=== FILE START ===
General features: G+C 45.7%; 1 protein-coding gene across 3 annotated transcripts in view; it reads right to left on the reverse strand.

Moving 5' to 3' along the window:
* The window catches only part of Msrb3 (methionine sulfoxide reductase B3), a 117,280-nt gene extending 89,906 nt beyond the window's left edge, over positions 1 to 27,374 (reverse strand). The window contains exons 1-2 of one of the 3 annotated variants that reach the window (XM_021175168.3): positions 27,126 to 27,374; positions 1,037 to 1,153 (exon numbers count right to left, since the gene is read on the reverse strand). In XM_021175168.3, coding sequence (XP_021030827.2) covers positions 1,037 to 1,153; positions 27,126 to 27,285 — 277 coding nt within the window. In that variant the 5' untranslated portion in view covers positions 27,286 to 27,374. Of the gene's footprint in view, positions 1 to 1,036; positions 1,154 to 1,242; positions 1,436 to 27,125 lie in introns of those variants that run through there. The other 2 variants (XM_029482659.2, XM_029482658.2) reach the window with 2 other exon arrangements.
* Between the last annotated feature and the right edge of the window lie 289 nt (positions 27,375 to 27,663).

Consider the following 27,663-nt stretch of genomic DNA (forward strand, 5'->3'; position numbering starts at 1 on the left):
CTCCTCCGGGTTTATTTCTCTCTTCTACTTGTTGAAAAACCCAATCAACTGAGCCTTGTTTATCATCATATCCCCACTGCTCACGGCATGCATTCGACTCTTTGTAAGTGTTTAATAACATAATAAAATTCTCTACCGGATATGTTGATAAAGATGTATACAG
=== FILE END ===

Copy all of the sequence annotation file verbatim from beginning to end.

General features: G+C 45.7%; 1 protein-coding gene across 3 annotated transcripts in view; it reads right to left on the reverse strand.

Moving 5' to 3' along the window:
* The window catches only part of Msrb3 (methionine sulfoxide reductase B3), a 117,280-nt gene extending 89,906 nt beyond the window's left edge, over positions 1 to 27,374 (reverse strand). The window contains exons 1-2 of one of the 3 annotated variants that reach the window (XM_021175168.3): positions 27,126 to 27,374; positions 1,037 to 1,153 (exon numbers count right to left, since the gene is read on the reverse strand). In XM_021175168.3, coding sequence (XP_021030827.2) covers positions 1,037 to 1,153; positions 27,126 to 27,285 — 277 coding nt within the window. In that variant the 5' untranslated portion in view covers positions 27,286 to 27,374. Of the gene's footprint in view, positions 1 to 1,036; positions 1,154 to 1,242; positions 1,436 to 27,125 lie in introns of those variants that run through there. The other 2 variants (XM_029482659.2, XM_029482658.2) reach the window with 2 other exon arrangements.
* Between the last annotated feature and the right edge of the window lie 289 nt (positions 27,375 to 27,663).

Consider the following 27,663-nt stretch of genomic DNA (forward strand, 5'->3'; position numbering starts at 1 on the left):
CTCCTCCGGGTTTATTTCTCTCTTCTACTTGTTGAAAAACCCAATCAACTGAGCCTTGTTTATCATCATATCCCCACTGCTCACGGCATGCATTCGACTCTTTGTAAGTGTTTAATAACATAATAAAATTCTCTACCGGATATGTTGATAAAGATGTATACAG